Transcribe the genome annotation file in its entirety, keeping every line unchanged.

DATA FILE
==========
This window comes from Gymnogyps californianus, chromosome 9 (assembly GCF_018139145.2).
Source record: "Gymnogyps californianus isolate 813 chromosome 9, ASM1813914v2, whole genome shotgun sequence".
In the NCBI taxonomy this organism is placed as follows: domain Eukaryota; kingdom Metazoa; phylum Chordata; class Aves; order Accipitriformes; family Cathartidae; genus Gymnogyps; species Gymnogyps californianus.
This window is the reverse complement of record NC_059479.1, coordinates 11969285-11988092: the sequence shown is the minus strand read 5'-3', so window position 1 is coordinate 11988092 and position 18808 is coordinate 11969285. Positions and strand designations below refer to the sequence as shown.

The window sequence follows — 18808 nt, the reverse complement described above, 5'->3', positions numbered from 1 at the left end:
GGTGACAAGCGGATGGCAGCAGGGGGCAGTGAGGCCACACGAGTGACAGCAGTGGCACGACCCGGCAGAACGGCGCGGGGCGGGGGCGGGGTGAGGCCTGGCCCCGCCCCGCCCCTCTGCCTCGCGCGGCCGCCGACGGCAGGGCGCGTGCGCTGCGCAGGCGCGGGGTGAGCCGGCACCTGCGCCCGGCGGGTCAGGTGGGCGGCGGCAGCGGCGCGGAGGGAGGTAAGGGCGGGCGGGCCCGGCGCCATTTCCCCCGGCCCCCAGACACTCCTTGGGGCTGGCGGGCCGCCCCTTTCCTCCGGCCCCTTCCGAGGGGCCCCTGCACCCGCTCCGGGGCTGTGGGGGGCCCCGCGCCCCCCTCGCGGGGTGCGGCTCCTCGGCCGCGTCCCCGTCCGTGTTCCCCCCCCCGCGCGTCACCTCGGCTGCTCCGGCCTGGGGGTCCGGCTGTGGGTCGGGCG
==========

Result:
This window comes from Gymnogyps californianus, chromosome 9 (assembly GCF_018139145.2).
Source record: "Gymnogyps californianus isolate 813 chromosome 9, ASM1813914v2, whole genome shotgun sequence".
In the NCBI taxonomy this organism is placed as follows: domain Eukaryota; kingdom Metazoa; phylum Chordata; class Aves; order Accipitriformes; family Cathartidae; genus Gymnogyps; species Gymnogyps californianus.
This window is the reverse complement of record NC_059479.1, coordinates 11969285-11988092: the sequence shown is the minus strand read 5'-3', so window position 1 is coordinate 11988092 and position 18808 is coordinate 11969285. Positions and strand designations below refer to the sequence as shown.

The window sequence follows — 18808 nt, the reverse complement described above, 5'->3', positions numbered from 1 at the left end:
GGTGACAAGCGGATGGCAGCAGGGGGCAGTGAGGCCACACGAGTGACAGCAGTGGCACGACCCGGCAGAACGGCGCGGGGCGGGGGCGGGGTGAGGCCTGGCCCCGCCCCGCCCCTCTGCCTCGCGCGGCCGCCGACGGCAGGGCGCGTGCGCTGCGCAGGCGCGGGGTGAGCCGGCACCTGCGCCCGGCGGGTCAGGTGGGCGGCGGCAGCGGCGCGGAGGGAGGTAAGGGCGGGCGGGCCCGGCGCCATTTCCCCCGGCCCCCAGACACTCCTTGGGGCTGGCGGGCCGCCCCTTTCCTCCGGCCCCTTCCGAGGGGCCCCTGCACCCGCTCCGGGGCTGTGGGGGGCCCCGCGCCCCCCTCGCGGGGTGCGGCTCCTCGGCCGCGTCCCCGTCCGTGTTCCCCCCCCCGCGCGTCACCTCGGCTGCTCCGGCCTGGGGGTCCGGCTGTGGGTCGGGCG